It's been over a week now of protests, meetings, and confrontations with police on Wall Street, and yet mainstream North American media outlets, who have provided us with daily updates on uprisings in Egypt, Libya, and Spain, to name a few, have given either thin or dismissive notice to what is happening on Manhattan. Known as the Occupy Wall Street campaign, it started on September 17 with thousands marching into New York's financial district, waving slogans such as "Wall Street is Our Street" and "We are the 99%." Cops were waiting for the crowds on Wall Street, so they set up camp a block away and have been there ever since, day and night.
Fueling these protests is the widening gap between the wealthy and everyone else, which continues to grow because of rising unemployment and mortgage foreclosures. In other words, this is a much different kind of movement from the tax-cut loving Tea Party protests that the media eagerly covers. This might make more sense when one considers that the Tea Party protests are funded by the ultra-right billionaire Koch Brothers, and treated as a grassroots mega-story by Rupert Murdoch's Fox News.
The Murdoch-owned Wall Street Journal has run a handful of stories on Occupy Wall Street, seeming to take a close interest only when protesters began being arrested.
On the day the protest launched, CNN filed the story not as general interest news about a developing social movement, but as a business item. The story was published on CNNMoney, which advertises itself as "A service of CNN, Fortune and Money."
The New York Times tucked its September 23 story into its regional section (as if this weren't a story of significance beyond New York) and topped the supposed news piece with a dismissively biased headline: Gunning for Wall Street, With Faulty Aim. In case readers didn't get the point, the writer's snide asides included describing Occupy Wall Street as "a diffuse and leaderless convocation of activists against greed, corporate influence, gross social inequality and other nasty byproducts of wayward capitalism not easily extinguishable by street theater."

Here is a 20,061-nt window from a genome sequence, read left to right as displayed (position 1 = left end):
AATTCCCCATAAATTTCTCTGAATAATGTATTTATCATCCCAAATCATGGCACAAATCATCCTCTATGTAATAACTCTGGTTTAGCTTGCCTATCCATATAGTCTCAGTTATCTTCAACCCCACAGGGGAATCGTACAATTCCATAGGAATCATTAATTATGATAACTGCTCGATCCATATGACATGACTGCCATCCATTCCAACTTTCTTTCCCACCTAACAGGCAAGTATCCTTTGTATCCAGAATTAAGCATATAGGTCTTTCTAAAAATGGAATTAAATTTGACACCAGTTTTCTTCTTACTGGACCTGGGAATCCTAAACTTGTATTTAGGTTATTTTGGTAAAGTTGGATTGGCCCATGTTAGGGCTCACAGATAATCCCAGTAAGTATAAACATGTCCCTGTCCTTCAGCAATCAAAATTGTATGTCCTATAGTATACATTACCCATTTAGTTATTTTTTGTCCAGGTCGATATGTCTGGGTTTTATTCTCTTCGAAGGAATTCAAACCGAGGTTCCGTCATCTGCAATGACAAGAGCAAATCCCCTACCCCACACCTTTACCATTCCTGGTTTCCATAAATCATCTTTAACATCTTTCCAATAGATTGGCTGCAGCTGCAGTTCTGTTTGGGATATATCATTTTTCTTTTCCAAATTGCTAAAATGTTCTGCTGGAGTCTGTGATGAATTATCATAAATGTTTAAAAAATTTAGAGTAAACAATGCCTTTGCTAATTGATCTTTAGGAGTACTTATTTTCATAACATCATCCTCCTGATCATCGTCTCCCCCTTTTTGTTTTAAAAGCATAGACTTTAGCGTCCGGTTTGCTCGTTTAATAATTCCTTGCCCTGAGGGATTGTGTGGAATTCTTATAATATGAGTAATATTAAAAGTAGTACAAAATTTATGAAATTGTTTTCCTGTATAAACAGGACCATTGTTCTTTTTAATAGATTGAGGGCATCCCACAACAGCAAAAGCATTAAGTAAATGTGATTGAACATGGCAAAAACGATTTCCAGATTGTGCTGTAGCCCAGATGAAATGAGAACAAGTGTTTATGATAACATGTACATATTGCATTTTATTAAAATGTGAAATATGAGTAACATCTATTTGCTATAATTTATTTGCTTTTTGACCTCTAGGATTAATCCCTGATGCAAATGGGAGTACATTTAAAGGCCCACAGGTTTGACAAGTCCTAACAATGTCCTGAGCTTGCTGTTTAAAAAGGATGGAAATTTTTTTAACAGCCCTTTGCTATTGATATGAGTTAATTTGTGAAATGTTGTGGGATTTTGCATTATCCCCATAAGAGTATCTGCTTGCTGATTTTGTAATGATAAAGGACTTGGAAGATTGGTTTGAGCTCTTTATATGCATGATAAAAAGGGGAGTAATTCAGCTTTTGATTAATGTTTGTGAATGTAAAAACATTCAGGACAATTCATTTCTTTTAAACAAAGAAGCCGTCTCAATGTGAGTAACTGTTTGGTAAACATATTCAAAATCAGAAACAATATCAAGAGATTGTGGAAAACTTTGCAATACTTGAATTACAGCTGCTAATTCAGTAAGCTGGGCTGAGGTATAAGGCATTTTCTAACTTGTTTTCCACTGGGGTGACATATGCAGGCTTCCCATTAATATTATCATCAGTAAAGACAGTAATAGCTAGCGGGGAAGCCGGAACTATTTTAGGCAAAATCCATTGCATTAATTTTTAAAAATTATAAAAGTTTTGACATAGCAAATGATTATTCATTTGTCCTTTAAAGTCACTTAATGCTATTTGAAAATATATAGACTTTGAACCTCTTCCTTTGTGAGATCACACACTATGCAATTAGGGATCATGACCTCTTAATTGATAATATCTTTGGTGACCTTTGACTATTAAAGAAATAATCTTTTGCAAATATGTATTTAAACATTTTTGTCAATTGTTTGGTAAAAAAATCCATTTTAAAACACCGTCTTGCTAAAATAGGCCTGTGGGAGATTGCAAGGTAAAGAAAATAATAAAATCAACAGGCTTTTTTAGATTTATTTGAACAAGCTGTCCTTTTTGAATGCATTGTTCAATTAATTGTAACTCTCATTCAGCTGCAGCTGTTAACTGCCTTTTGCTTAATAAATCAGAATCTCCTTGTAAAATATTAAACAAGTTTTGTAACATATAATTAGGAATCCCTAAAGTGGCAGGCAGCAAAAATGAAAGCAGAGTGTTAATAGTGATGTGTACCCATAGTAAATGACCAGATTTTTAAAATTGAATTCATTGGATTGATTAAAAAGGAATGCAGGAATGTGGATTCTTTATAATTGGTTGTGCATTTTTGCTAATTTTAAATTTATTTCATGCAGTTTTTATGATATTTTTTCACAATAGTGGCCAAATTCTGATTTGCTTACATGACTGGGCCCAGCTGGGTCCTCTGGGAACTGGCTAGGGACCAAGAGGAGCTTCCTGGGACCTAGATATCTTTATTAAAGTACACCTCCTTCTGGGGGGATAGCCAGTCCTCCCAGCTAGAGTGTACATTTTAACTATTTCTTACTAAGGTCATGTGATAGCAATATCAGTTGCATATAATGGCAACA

Indeed, this tone of patronizing distancing from the supposedly naïve and therefore irrelevant protesters saturates much coverage of the protest. The Associated Press account that the Wall Street Journal and others published four days ago led this way: "In a small granite plaza a block from the New York Stock Exchange, a group of 20-somethings in flannel pajama pants and tie-dyed T-shirts are plotting the demise of Wall Street as we know it." Aren't news reporters taught to adopt a fair and objective voice? Would that not include simply relaying the actions and ideas of the protesters without first making fun of them?
Only when violence broke out at the protests this weekend did ABC News break ranks from other big television broadcasters and begin treating the protest as a real story -- but now the frame was on the clash between police and citizens rather than the ideas those citizens sought to bring to public attention.
Perhaps the Occupy Wall Street protesters ought to count themselves lucky that they are allowed to publicly protest at all. If the right to freedom of speech is a sign of a healthy democracy, though, then why hasn't the media proclaimed with effervescence that here, at least, is proof of the strength of our North American democracies? Many commentators speak of our waning democracies, yet there is almost complete silence on a very important aspect of a healthy democracy, namely, non-violent social movements attempting to be heard.